2. Do your research and ask for information
Many Community Manager roles exist within startups and, depending on who’s crunching the numbers, between 30 and 90 percent of startups fail. Startup founders are (and should be) deeply passionate about and committed to their ideas, but before you get swept up into their enthusiasm, do some research into the market they are entering.
“Deeply understand the business model and the state of the business,” recommends Evan Hamilton, Director of Community at ZOZI. “It’s so easy to get pitched into thinking everything’s great when it’s not.”
Ask to speak with or interview with other team members, with community members, and even with investors to get some additional perspective.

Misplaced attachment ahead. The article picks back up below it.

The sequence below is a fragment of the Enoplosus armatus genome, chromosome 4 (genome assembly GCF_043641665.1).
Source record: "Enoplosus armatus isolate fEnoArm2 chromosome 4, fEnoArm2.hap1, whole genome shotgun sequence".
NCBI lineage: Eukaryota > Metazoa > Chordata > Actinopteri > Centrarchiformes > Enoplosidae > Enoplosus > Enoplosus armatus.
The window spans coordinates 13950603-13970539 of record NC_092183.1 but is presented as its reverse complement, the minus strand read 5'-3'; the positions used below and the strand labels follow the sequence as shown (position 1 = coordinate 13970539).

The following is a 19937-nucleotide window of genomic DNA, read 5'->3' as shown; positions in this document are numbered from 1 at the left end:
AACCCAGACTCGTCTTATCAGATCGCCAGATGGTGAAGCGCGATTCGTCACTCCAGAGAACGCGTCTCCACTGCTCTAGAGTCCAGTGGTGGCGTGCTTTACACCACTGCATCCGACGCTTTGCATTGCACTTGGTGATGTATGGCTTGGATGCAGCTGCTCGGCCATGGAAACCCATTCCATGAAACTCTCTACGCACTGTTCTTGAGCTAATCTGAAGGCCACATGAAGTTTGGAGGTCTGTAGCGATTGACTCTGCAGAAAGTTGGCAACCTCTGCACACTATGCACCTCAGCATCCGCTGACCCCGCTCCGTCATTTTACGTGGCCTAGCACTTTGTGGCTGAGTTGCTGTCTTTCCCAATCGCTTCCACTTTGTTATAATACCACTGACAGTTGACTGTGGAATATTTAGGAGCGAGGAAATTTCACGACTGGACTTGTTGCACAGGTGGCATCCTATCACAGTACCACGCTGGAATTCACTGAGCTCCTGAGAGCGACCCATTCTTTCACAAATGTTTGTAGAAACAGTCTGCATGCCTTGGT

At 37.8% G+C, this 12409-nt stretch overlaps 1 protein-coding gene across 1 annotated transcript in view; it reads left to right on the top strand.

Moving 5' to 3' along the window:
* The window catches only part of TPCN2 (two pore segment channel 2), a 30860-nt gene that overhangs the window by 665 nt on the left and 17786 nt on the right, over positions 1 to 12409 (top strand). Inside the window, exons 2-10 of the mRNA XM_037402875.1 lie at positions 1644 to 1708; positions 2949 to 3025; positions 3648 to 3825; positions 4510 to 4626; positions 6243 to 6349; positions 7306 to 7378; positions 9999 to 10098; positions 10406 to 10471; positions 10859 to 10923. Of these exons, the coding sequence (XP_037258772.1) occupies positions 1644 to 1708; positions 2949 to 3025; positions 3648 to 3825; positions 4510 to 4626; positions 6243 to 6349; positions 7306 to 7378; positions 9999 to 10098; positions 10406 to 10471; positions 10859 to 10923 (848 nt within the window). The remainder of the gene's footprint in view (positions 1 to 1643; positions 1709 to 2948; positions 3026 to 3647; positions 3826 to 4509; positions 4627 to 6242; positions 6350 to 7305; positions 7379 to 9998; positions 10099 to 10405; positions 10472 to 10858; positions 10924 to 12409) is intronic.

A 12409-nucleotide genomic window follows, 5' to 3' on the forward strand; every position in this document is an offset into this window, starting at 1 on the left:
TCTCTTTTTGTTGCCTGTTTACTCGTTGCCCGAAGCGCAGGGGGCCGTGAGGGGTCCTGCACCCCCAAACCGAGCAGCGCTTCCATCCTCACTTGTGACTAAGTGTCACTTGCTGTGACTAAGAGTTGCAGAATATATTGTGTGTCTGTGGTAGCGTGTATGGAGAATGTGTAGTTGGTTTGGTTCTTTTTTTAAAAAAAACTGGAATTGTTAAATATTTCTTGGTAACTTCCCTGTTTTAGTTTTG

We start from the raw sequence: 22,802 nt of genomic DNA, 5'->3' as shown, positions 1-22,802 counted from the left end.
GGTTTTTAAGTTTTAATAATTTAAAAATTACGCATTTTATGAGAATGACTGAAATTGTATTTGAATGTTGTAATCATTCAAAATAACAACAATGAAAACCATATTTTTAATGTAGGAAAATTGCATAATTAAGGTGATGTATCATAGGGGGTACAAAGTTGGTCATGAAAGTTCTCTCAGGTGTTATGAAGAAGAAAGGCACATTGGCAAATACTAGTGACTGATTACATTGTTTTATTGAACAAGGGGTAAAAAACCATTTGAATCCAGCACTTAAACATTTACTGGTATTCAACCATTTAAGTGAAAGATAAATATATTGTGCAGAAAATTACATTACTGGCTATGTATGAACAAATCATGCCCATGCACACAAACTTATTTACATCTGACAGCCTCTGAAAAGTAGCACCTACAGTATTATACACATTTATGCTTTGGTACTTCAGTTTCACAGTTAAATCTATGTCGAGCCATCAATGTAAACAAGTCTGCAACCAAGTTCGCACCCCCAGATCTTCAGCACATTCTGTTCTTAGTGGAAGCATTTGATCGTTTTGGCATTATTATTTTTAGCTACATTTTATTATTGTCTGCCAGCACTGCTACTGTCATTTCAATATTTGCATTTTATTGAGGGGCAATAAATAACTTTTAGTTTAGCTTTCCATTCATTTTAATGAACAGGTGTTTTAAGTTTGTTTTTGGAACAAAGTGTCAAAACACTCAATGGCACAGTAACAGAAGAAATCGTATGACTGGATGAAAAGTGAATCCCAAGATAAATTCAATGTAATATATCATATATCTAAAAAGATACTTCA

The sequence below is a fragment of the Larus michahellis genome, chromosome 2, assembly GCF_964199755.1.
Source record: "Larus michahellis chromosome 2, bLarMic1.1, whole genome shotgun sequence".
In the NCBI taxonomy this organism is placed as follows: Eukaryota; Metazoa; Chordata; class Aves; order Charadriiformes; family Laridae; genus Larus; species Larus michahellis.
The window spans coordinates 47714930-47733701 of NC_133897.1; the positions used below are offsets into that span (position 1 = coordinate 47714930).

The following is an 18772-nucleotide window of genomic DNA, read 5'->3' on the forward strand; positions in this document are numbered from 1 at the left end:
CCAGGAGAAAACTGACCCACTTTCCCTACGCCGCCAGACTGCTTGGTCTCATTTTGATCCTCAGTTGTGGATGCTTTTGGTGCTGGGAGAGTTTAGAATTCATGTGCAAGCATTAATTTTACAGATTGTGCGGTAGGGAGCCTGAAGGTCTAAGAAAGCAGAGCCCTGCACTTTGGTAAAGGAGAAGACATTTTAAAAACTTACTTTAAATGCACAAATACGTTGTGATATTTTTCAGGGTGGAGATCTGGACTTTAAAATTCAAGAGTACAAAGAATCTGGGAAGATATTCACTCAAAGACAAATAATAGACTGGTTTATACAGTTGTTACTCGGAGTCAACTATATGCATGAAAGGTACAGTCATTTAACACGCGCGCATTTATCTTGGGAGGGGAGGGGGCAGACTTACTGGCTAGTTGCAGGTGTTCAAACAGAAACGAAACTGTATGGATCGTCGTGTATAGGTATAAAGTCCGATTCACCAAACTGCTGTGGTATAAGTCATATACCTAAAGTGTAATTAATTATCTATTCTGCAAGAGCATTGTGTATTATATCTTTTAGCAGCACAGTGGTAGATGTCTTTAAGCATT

This can also help you get an idea of how community fits in with the rest of the team. Suggests Hamilton, “in my experience, it’s actually extremely important to see how the least-invested departments see you. It doesn’t matter if your boss is behind you if the head of engineering isn’t.”
3. Don’t let the impostor in
Impostor Syndrome is the term for the little voice in the back of your head that tells you that you’re a fraud and just really good at fooling everyone into thinking you know what you’re doing. Women are especially prone to these thoughts.
Anecdotally, I feel that community managers, as professionals, are fairly prone to Impostor Syndrome as well. It’s hard to put a bottom-line dollar amount on the work we do (although we’re always getting better at that), and so much of it is qualitative that we often forget that what we do has a substantial effect on the way the company’s brand is perceived.
If others (whether managers, colleagues, professional acquaintances, or customers) are telling you that you’re damn good at what you do, trust them.